A surgical face mask aka procedure mask is intended to catch the bacteria shed in liquid droplets and aerosols from the wearer's mouth and nose. Surgical masks are also popularly worn by the general public in East Asian countries to reduce the chance of spreading airborne diseases, particularly during winter time.
In Taiwan, it is common to wear a face mask whilst ill or even during a slight cold to avoid infecting others in public settings, as a show of courtesy and consideration for others and social responsibility to prevent spreading their own infections. Contrary to widespread belief, these masks aren’t worn to protect the wearer - they are worn to protect others.
A recent trend in some East Asian cultures is the use of face masks for fashion or for utility. Since face masks have become ubiquitous, women have begun wearing them to avoid having to put on make-up before hitting the streets. If they just need to run a couple errands or down to the 7-Eleven or Family Mart convenience store, it’s easier to slip on a face mask and blend in than it is to spend an hour or more applying make-up.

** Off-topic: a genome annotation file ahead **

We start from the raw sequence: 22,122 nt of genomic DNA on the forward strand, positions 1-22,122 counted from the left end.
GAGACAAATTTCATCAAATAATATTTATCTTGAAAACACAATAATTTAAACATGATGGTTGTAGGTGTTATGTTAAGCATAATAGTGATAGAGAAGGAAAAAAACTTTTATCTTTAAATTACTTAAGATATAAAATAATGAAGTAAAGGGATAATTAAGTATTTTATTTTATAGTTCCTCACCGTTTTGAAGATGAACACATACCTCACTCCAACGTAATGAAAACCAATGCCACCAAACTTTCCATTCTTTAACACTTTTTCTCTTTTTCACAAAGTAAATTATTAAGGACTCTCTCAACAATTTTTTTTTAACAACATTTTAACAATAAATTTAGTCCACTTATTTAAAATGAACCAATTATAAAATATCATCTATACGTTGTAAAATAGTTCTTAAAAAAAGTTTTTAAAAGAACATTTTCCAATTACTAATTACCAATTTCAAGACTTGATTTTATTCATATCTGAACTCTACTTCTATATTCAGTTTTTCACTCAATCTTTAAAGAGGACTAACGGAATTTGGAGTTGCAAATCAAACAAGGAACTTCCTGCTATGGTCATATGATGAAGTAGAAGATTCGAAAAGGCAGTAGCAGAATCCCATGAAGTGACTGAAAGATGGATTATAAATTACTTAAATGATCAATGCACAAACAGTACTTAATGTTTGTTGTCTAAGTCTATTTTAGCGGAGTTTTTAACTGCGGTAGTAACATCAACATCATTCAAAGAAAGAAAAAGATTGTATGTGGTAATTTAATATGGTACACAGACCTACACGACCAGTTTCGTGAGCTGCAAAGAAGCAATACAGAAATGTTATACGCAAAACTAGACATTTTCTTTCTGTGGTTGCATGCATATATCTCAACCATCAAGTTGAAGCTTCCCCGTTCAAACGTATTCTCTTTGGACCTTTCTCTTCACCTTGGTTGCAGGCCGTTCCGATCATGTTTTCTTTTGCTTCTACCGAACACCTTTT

In Taiwan, as well as in many East Asian countries, it has become very common to see girls and women wearing all kind of face masks on public transportation, at work, in stores, and walking around the city. These face masks come nowadays in different colours, shapes, and have unique designs (e.g. stripes, cartoons, cute pandas, and even the ever ubiquitous Hello Kitty). You know Taiwanese girls love their kawaiiness!
Even though the face-mask craze originated in Japan and Taiwan, nowadays masks are widely used also in South Korea, Hong Kong, Vietnam, the Philippines, and Thailand.
Portrait photographs of people with partially covered faces in Matt Hahnewald's